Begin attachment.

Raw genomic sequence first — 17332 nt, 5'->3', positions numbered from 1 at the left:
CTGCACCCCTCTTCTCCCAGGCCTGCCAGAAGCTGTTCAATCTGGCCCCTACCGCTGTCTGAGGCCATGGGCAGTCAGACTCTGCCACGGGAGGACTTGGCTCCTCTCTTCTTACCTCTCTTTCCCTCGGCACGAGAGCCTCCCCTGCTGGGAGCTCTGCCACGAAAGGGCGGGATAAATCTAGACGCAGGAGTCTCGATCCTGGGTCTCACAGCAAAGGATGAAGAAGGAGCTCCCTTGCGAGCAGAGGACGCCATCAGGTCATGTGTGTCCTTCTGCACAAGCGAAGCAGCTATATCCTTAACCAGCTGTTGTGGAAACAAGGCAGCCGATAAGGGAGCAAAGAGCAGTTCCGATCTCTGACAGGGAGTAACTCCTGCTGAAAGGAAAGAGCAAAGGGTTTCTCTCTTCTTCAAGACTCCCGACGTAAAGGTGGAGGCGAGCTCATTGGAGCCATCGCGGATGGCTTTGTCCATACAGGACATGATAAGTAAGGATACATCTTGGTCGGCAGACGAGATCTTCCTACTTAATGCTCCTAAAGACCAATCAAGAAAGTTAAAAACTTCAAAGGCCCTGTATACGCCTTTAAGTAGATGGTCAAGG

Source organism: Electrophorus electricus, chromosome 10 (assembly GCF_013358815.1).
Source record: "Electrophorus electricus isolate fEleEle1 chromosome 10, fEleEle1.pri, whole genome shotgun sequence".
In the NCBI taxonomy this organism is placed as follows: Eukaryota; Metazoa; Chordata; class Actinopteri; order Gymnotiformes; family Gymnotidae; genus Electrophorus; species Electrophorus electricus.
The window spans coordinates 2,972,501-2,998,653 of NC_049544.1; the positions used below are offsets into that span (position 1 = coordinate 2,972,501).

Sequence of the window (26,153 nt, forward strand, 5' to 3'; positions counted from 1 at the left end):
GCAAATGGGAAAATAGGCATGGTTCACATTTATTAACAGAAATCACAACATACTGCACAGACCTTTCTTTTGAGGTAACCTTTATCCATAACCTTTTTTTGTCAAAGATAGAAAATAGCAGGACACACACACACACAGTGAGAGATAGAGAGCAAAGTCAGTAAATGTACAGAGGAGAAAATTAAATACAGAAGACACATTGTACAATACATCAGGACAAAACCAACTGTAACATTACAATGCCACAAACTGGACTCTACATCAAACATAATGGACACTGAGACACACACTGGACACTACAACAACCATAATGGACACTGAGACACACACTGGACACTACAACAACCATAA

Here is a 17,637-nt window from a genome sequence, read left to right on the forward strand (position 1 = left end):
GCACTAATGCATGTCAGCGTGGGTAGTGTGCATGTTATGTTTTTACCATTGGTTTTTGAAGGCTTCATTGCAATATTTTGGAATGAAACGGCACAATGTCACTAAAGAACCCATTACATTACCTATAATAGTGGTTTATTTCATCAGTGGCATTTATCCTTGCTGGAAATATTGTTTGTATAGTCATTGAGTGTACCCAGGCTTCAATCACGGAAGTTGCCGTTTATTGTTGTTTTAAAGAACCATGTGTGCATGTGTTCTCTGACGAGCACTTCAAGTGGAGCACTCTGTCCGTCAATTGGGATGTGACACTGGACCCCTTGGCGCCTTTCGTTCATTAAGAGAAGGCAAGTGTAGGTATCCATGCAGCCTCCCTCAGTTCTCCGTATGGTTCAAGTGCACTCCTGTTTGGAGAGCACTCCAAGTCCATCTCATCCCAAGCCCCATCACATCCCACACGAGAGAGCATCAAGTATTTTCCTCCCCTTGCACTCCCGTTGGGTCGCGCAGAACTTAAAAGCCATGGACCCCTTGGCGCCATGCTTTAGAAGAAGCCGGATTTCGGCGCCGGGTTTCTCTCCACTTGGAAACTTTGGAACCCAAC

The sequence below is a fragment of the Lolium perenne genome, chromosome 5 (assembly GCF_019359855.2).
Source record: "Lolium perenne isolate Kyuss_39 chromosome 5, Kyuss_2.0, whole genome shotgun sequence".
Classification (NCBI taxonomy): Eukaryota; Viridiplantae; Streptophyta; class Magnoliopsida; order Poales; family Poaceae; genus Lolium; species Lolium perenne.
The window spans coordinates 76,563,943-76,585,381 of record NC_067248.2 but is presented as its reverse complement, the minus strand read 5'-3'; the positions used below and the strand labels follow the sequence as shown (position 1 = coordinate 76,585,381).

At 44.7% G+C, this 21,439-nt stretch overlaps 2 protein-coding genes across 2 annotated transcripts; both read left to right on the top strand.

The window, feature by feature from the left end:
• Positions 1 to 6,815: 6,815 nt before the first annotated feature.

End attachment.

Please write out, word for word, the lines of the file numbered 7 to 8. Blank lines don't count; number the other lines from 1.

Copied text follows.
Sequence of the window (26,153 nt, forward strand, 5' to 3'; positions counted from 1 at the left end):
GCAAATGGGAAAATAGGCATGGTTCACATTTATTAACAGAAATCACAACATACTGCACAGACCTTTCTTTTGAGGTAACCTTTATCCATAACCTTTTTTTGTCAAAGATAGAAAATAGCAGGACACACACACACACAGTGAGAGATAGAGAGCAAAGTCAGTAAATGTACAGAGGAGAAAATTAAATACAGAAGACACATTGTACAATACATCAGGACAAAACCAACTGTAACATTACAATGCCACAAACTGGACTCTACATCAAACATAATGGACACTGAGACACACACTGGACACTACAACAACCATAATGGACACTGAGACACACACTGGACACTACAACAACCATAA